Located in Eaton HK, contemporary art gallery Tomorrow Maybe presents itself as an experimental playground for emerging Hong Kong artists to embody their artistic visions. This time around, they’ve invited seven young local artists working in different mediums ranging from poetry to painting, sculpture to photography and beyond to answer social issues and question the status quo in the group exhibition “No Kids Allowed.” By restoring a non-mediated connection between human and art, the exhibition creates a gateway to a collective imagination of a better future.
Entering the exhibition, works by Clara Wong and Sam Siu are on the left. Clara’s self-satirical installations play with toilet humour and unpack the emotional baggage of the artist whilst Sam Siu's photographs document dangerous yet fun cycling times with subcultural kids in abandoned and rural spaces in Hong Kong.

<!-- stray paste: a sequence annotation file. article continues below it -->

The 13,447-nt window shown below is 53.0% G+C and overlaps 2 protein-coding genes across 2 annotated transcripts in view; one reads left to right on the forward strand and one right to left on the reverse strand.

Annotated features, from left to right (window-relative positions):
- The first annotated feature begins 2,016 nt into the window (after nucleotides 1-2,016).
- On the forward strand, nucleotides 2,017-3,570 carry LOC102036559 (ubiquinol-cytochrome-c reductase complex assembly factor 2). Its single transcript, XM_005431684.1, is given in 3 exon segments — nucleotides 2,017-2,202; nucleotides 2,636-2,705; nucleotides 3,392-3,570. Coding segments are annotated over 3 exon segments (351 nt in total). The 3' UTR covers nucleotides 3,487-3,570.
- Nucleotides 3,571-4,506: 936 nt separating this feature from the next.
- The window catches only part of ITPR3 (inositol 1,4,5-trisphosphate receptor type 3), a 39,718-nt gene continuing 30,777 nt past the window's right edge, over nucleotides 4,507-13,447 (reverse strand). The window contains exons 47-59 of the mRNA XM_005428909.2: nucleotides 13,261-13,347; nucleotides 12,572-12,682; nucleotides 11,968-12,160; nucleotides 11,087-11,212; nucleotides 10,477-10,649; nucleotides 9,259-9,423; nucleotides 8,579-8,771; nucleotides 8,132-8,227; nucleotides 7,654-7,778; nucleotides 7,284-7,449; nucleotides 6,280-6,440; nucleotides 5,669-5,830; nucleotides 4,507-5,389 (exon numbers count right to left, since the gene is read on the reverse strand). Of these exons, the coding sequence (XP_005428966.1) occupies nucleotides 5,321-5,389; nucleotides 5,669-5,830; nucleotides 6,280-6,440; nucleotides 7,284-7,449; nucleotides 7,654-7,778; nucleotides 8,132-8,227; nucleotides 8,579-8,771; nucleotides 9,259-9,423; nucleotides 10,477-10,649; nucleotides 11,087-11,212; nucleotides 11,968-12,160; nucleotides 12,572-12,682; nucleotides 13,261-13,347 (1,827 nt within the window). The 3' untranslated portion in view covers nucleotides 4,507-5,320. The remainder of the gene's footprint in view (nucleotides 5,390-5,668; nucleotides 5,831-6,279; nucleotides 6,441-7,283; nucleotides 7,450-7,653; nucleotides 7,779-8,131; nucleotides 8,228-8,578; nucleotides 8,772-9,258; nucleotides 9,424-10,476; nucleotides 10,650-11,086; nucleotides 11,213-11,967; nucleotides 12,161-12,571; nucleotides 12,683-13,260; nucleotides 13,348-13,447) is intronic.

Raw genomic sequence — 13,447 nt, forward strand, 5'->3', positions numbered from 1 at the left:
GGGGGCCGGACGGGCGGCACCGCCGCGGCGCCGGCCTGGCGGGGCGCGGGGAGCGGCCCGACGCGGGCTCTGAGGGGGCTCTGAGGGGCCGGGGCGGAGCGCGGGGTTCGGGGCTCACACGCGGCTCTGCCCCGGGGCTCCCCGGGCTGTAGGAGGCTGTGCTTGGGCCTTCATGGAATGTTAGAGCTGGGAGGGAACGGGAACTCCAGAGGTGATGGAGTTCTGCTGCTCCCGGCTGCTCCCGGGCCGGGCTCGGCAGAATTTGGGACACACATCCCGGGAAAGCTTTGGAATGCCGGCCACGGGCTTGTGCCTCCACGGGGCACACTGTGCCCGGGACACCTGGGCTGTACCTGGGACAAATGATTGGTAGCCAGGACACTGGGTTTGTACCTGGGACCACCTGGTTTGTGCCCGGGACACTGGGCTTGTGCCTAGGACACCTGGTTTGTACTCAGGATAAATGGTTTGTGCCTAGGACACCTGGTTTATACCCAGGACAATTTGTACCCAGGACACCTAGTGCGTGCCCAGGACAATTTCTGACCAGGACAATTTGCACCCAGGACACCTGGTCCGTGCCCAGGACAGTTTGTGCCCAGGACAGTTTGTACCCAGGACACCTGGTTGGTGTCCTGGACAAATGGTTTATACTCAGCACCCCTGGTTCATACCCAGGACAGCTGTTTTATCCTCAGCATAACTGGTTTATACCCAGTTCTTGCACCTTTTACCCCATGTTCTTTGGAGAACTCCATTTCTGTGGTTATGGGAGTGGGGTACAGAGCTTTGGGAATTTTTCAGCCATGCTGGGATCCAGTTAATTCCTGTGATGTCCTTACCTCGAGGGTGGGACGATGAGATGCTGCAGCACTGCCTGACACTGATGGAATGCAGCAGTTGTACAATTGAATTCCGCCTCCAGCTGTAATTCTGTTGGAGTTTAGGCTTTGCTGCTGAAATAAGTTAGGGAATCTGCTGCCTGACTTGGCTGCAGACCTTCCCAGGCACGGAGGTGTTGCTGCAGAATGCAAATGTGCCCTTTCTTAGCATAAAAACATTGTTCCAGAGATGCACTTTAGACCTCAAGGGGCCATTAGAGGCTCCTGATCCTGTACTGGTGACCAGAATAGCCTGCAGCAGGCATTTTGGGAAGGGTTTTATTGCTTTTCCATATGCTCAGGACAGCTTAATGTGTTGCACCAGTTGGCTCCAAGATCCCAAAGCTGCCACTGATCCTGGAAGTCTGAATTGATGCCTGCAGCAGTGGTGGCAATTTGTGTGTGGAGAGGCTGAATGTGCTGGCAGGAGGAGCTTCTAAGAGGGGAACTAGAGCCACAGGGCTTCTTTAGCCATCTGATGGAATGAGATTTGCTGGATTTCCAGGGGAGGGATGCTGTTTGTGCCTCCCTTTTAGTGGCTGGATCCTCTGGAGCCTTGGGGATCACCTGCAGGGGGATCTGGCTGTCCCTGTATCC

The centrepiece of the exhibition, “I should not be able to find an old friend this easily” by Ringo Lo Wing Tao and Tam Man Ching searches for the romance of the unknown in the age of internet communication with their collaborative video installation. Next to it is Jessica Chan’s work, “Joy” which expresses an awakened state of her consciousness through her punk-vibe lions and a rebellious graffitied backdrop. Deep inside the exhibition, Sin Wong’s cactus-centric piece, “I Have Become Blind Ever Since the Frog Jumped to my Face∏ explores danger and aggression whilst 3D graphics and a video installation by Eric Pang strives to spark imagination of the future through its sci-fi narrative.
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